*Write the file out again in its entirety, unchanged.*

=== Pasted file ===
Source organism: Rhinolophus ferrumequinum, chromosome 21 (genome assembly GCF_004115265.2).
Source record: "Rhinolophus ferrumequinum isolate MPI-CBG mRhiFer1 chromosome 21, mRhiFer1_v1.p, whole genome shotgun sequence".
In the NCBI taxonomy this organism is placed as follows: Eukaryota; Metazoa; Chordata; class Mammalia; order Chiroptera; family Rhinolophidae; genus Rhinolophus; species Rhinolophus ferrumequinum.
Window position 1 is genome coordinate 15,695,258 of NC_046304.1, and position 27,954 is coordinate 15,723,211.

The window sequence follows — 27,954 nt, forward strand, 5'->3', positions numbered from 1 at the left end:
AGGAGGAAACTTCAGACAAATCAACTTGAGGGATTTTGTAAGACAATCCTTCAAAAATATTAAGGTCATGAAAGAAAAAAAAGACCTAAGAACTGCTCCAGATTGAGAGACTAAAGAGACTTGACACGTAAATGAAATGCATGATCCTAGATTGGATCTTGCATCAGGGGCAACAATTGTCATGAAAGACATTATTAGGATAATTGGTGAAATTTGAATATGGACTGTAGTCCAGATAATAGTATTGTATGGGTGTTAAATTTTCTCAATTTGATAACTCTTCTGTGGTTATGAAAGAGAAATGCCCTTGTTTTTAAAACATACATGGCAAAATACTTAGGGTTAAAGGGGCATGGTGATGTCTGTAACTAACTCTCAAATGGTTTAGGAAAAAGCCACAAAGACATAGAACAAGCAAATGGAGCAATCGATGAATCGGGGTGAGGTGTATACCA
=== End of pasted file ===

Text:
Source organism: Rhinolophus ferrumequinum, chromosome 21 (genome assembly GCF_004115265.2).
Source record: "Rhinolophus ferrumequinum isolate MPI-CBG mRhiFer1 chromosome 21, mRhiFer1_v1.p, whole genome shotgun sequence".
In the NCBI taxonomy this organism is placed as follows: Eukaryota; Metazoa; Chordata; class Mammalia; order Chiroptera; family Rhinolophidae; genus Rhinolophus; species Rhinolophus ferrumequinum.
Window position 1 is genome coordinate 15,695,258 of NC_046304.1, and position 27,954 is coordinate 15,723,211.

The window sequence follows — 27,954 nt, forward strand, 5'->3', positions numbered from 1 at the left end:
AGGAGGAAACTTCAGACAAATCAACTTGAGGGATTTTGTAAGACAATCCTTCAAAAATATTAAGGTCATGAAAGAAAAAAAAGACCTAAGAACTGCTCCAGATTGAGAGACTAAAGAGACTTGACACGTAAATGAAATGCATGATCCTAGATTGGATCTTGCATCAGGGGCAACAATTGTCATGAAAGACATTATTAGGATAATTGGTGAAATTTGAATATGGACTGTAGTCCAGATAATAGTATTGTATGGGTGTTAAATTTTCTCAATTTGATAACTCTTCTGTGGTTATGAAAGAGAAATGCCCTTGTTTTTAAAACATACATGGCAAAATACTTAGGGTTAAAGGGGCATGGTGATGTCTGTAACTAACTCTCAAATGGTTTAGGAAAAAGCCACAAAGACATAGAACAAGCAAATGGAGCAATCGATGAATCGGGGTGAGGTGTATACCA